courtesy of john wood
This semester, the 24 members of Schola Cantorum — a chamber choir at the Institute of Sacred Music — will not hear one another’s voices in-person. Whether they will cross the Atlantic for their European summer tour is questionable. But the ensemble’s members are as busy as ever.
“We’re kind of flying by the seat of our pants,” said Rhianna Cockrell MUS ’21, a student manager for Schola Cantorum. But even amidst uncertainty, her fellow chorus members are taking on new artistic projects. “They’re recording albums, some of them are working on social justice projects. One of my colleagues is working on writing a novel.”
Typically, the academic year begins with Schola’s intense audition process — one of the most selective in the country — followed by twice-weekly rehearsals, where members prepare four to five projects until December.
“It’s treated like a professional choir, which it is in many ways,” said David Hill, the chorus’ principal conductor and a professor of choral conducting at the institute. Because the chorus is composed of students, commitment is not full-time, but Hill said the standard is incredibly high.
Cockrell said in-person rehearsals often bring ensemble members together and referred to the chorus as her “main Yale family.” But with public health guidelines restricting in-person singing, the family’s weekly meetings must be reimagined.
At last week’s opening meeting for the ensemble, members went through the usual introductions and icebreakers, but then grappled with the limits of virtual rehearsals. It is imperative for choral singers to hear one another in order to create a cohesive sound. Hill said that even if the choir were to sing over Zoom, hearing one another would be impossible.
“If we were actors, everyone knows ‘it’s my turn to speak now,’ but you can’t do that with music. Everyone is in it together,” Hill said.
Still, the group is planning a plethora of engaging events. Cockrell and Hill said the ensemble hopes to release recordings. Cockrell said they hope to host a variety of guest speakers to present lectures on vocal technique and musical styles.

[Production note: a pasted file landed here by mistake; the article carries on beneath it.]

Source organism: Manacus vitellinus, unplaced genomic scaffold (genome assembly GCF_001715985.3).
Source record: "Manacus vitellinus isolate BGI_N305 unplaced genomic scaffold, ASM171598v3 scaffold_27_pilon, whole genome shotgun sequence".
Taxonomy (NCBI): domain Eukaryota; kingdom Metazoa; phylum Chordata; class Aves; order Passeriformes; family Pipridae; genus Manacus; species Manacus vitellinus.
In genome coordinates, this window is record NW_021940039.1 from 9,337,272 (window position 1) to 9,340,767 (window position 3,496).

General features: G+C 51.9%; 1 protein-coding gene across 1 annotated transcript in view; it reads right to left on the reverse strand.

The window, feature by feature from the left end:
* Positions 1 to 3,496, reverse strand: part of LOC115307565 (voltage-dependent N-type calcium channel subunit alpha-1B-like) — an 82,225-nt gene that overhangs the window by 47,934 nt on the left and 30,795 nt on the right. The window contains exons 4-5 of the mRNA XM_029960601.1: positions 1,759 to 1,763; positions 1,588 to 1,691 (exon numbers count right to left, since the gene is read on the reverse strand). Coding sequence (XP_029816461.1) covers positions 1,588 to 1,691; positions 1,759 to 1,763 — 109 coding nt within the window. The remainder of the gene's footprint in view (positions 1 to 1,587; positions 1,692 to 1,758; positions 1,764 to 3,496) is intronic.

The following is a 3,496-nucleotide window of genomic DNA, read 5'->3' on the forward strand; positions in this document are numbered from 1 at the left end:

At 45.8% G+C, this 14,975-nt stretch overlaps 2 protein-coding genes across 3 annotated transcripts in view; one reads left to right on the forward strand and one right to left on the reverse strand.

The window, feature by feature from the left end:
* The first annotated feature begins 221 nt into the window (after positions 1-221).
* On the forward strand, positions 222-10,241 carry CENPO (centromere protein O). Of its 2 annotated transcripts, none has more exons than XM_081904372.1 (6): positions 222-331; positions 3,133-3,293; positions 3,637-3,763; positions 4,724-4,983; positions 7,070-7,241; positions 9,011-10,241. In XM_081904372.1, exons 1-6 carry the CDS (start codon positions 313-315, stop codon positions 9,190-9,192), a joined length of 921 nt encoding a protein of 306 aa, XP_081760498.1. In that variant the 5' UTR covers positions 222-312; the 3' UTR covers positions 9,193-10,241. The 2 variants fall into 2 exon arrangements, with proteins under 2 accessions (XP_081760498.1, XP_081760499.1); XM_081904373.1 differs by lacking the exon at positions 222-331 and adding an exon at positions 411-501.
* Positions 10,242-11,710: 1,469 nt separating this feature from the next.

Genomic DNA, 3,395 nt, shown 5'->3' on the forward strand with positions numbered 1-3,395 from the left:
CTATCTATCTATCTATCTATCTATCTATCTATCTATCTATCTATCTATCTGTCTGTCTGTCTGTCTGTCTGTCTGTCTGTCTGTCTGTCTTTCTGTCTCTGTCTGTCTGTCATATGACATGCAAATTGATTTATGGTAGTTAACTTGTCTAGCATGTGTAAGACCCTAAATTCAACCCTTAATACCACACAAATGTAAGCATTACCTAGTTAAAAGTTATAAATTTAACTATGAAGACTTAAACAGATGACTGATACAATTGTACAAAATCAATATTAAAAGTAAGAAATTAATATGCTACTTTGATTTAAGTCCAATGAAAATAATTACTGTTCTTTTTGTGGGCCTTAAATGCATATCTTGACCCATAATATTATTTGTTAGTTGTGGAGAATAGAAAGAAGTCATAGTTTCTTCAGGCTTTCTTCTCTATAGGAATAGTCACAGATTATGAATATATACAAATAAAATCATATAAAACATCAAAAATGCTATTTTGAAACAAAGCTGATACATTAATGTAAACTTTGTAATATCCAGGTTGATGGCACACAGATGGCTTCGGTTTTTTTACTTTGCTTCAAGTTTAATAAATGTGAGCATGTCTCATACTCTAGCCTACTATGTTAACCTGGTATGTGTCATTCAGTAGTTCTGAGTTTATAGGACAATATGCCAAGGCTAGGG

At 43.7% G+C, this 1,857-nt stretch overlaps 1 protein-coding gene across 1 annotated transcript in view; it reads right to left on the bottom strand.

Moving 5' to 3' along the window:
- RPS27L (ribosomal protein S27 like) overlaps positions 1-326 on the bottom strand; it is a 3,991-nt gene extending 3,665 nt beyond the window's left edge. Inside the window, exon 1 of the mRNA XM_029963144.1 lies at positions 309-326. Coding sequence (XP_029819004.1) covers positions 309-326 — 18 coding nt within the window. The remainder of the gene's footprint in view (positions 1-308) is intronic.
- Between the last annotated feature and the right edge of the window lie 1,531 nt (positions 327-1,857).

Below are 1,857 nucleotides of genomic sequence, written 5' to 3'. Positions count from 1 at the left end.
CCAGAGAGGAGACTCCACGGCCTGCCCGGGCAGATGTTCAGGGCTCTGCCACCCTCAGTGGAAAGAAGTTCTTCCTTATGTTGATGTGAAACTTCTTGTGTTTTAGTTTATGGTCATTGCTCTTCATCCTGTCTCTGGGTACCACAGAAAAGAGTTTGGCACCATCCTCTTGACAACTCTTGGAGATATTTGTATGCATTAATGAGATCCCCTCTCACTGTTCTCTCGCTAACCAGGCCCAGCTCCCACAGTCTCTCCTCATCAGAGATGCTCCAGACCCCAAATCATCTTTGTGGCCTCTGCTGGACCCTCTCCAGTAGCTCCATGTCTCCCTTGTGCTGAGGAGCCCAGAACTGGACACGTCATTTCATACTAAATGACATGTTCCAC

“Before the pandemic happened, Schola’s social media presence was pretty run-of-the-mill,” said Edward Vogel ’TK, who runs social media for the group. “Now that we’re in such a unique situation, it’s offered us an approach to grow our presence. We’ve been able to come up with a lot more content that focuses on the community that is Schola, so it’s much more member-centric.”
Since the pandemic began, their social media has featured a Virtual Concert series as well as the weekly “New Haven Sings,” which features New Haven music groups outside of the Yale community. In the spring, the group’s Instagram account ran a series called “#membercrushmonday,” which dove into different members’ backgrounds and academic interests.
“It’s great to be able to focus on the members that make up the community, rather than the community made up of members,” Vogel said. “People forget that these are just kids that are going back to the library after rehearsal.”
These members’ outside projects are not always music-related. For some, it’s recording an album. For some, it’s writing a novel. For Cockrell, it’s a colloquium project that interrogates the appropriation of Black spirituals by white performers.
Hill expressed concern about the quality of virtual performances. But as he spoke over Zoom, he noted that the movement of his lips was matching up well with the sound of his voice.
“Music doesn’t sound great over Zoom,” Hill said. “But it’s getting better. And Zoom is really trying hard to make it work better.”
Hill said the music world has potential to learn from socially distanced performances. In the U.K., where he lives, regulations allow certain orchestras to perform, as long as musicians perform with sufficient distance between them.
“The playing is actually sounding amazing because of it,” Hill said. “Why? Because everyone is trying harder to ensure they’re together. There are all sorts of things coming out of this, which might make the musical landscape a new one, and a different one and hopefully, a more mature one.”
Cockrell said she hopes that after the pandemic, the music community will ensure events are accessible virtually, since many people are unable to attend in-person performances for either financial or physical reasons.
“There’s always been an issue in the Western classical music industry with accessibility,” Cockrell said. “I’m hoping that once directors become more familiar with the process of live streaming, they’ll be able to make them accessible on the internet for free for people who otherwise might not be able to experience that music.”
The ISM also hosts ensembles like Yale Camerata, the Battell Chapel Choir and the Marquand Chapel Choir.